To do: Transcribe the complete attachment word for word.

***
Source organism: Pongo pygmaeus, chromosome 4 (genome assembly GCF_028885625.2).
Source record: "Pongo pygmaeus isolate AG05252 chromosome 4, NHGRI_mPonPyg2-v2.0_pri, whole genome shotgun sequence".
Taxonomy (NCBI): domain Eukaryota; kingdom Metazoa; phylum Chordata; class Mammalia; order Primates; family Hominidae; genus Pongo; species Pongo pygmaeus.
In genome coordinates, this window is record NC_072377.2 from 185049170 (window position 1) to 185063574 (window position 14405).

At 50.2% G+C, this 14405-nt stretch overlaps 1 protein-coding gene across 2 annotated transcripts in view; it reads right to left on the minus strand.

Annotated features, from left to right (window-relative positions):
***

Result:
Source organism: Pongo pygmaeus, chromosome 4 (genome assembly GCF_028885625.2).
Source record: "Pongo pygmaeus isolate AG05252 chromosome 4, NHGRI_mPonPyg2-v2.0_pri, whole genome shotgun sequence".
Taxonomy (NCBI): domain Eukaryota; kingdom Metazoa; phylum Chordata; class Mammalia; order Primates; family Hominidae; genus Pongo; species Pongo pygmaeus.
In genome coordinates, this window is record NC_072377.2 from 185049170 (window position 1) to 185063574 (window position 14405).

At 50.2% G+C, this 14405-nt stretch overlaps 1 protein-coding gene across 2 annotated transcripts in view; it reads right to left on the minus strand.

Annotated features, from left to right (window-relative positions):